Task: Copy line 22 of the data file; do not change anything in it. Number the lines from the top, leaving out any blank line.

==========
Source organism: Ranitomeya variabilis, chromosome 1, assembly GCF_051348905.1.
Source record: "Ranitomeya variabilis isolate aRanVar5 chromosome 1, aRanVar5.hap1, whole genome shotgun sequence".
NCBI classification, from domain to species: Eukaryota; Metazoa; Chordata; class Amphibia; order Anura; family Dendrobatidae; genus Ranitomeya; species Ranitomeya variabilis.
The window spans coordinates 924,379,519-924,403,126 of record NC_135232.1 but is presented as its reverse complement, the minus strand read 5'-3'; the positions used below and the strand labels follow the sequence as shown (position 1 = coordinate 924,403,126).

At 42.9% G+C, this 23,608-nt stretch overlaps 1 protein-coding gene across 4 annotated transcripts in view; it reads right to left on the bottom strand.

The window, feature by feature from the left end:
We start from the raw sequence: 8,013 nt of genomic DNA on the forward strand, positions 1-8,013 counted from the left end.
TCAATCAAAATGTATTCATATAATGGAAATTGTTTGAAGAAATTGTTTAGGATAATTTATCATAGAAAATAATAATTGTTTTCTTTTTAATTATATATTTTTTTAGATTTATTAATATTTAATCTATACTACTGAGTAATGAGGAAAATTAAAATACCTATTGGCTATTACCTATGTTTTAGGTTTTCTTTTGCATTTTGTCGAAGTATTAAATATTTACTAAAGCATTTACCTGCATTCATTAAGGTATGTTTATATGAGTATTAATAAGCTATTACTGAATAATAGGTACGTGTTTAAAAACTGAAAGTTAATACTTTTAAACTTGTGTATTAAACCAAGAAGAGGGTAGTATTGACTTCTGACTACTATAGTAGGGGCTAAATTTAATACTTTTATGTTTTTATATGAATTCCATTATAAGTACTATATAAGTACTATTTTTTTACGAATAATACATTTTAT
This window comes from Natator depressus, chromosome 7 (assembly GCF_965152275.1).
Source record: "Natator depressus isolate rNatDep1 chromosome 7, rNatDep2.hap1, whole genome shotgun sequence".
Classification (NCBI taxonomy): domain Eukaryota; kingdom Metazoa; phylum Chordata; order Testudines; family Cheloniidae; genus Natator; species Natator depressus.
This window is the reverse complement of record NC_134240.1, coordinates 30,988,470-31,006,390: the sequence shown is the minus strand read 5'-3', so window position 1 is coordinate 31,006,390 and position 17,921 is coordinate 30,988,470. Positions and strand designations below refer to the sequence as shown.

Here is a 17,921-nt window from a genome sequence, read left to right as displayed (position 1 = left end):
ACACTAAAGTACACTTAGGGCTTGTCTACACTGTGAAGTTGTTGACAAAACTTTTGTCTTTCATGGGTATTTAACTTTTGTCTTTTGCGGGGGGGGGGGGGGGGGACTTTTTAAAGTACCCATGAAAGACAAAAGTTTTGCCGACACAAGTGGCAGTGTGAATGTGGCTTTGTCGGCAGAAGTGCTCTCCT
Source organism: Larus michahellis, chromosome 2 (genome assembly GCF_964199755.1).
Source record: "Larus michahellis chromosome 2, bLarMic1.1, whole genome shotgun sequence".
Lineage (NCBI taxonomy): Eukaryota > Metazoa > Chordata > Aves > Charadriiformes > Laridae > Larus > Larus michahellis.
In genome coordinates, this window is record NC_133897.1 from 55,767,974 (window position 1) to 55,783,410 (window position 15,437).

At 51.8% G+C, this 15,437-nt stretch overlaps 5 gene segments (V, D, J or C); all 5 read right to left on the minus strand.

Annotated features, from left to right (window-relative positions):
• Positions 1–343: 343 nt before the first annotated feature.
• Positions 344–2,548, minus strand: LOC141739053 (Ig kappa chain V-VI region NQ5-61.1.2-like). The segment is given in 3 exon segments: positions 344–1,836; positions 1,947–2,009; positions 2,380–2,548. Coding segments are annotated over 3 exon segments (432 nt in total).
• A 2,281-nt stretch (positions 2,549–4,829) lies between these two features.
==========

• Positions 344–2,548, minus strand: LOC141739053 (Ig kappa chain V-VI region NQ5-61.1.2-like). The segment is given in 3 exon segments: positions 344–1,836; positions 1,947–2,009; positions 2,380–2,548. Coding segments are annotated over 3 exon segments (432 nt in total).